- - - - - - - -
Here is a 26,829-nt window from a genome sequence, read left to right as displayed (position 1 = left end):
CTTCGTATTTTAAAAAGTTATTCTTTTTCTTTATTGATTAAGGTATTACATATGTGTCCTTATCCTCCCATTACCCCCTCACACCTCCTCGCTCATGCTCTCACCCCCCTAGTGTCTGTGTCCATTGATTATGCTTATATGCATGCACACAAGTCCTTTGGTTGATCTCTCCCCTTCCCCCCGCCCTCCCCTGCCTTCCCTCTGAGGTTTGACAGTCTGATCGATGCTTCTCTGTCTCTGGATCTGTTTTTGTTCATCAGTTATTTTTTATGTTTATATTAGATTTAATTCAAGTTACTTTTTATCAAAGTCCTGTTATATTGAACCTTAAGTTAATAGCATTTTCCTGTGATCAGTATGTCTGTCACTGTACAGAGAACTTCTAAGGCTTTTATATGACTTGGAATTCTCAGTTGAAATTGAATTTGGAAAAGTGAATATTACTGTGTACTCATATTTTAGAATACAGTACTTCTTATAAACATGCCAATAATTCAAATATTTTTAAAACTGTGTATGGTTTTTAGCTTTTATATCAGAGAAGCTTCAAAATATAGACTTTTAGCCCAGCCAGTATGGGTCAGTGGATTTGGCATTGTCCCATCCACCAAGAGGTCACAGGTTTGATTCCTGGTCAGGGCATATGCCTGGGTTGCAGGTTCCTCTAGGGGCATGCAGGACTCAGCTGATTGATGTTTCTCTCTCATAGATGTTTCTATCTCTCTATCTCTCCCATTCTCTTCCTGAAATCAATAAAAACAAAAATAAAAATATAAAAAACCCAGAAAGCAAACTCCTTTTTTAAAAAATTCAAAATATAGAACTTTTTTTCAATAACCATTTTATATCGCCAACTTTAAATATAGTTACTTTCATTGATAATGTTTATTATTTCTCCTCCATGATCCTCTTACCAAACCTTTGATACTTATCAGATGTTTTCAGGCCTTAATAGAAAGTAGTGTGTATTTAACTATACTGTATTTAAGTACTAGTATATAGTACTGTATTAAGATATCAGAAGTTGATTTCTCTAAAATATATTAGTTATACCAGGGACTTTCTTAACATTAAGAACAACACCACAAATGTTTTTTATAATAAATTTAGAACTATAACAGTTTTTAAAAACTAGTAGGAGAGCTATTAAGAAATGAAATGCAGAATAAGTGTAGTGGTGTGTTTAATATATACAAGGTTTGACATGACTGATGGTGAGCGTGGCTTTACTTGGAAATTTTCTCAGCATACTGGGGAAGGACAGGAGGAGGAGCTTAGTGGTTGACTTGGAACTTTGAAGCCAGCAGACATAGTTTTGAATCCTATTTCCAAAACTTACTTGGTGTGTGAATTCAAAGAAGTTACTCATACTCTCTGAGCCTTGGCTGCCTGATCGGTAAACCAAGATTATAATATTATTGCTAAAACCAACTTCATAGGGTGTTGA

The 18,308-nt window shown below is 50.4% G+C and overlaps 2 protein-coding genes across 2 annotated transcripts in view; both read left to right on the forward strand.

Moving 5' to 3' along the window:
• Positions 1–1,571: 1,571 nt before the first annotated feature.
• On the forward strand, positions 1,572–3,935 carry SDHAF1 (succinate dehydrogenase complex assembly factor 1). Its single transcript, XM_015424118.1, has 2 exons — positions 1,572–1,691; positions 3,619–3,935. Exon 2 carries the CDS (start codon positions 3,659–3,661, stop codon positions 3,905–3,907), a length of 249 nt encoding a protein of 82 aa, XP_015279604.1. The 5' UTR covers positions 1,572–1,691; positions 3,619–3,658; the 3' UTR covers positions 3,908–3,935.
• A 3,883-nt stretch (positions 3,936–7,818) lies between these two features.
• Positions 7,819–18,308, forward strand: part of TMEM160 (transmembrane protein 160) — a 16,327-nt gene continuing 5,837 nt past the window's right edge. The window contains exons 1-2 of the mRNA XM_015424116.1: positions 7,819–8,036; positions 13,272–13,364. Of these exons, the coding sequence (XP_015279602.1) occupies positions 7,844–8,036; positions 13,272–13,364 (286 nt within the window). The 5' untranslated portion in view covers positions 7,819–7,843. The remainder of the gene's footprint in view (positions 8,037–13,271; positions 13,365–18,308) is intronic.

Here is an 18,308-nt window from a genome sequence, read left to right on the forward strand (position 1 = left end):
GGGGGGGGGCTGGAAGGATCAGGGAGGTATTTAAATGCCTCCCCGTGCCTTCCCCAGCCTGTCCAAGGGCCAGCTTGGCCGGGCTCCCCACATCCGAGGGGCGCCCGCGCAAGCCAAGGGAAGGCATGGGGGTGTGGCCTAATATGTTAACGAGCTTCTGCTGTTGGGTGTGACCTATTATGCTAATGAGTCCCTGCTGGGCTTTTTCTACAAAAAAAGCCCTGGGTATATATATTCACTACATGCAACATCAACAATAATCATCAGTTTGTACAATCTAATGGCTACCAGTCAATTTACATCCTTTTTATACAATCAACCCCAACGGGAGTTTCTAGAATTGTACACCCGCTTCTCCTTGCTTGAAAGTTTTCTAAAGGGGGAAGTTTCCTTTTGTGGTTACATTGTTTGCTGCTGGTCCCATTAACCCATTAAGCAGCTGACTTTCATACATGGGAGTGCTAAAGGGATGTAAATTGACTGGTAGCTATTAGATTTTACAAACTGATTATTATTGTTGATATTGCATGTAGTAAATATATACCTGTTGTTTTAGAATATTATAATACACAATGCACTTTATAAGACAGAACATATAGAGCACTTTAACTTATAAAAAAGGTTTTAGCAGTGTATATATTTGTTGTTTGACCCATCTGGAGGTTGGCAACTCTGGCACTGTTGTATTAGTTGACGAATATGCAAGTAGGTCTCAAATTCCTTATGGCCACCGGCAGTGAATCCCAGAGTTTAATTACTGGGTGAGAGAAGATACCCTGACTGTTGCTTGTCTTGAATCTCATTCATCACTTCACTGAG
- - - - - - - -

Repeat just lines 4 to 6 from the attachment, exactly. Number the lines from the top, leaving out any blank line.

Moving 5' to 3' along the window:
• Positions 1–1,571: 1,571 nt before the first annotated feature.
• On the forward strand, positions 1,572–3,935 carry SDHAF1 (succinate dehydrogenase complex assembly factor 1). Its single transcript, XM_015424118.1, has 2 exons — positions 1,572–1,691; positions 3,619–3,935. Exon 2 carries the CDS (start codon positions 3,659–3,661, stop codon positions 3,905–3,907), a length of 249 nt encoding a protein of 82 aa, XP_015279604.1. The 5' UTR covers positions 1,572–1,691; positions 3,619–3,658; the 3' UTR covers positions 3,908–3,935.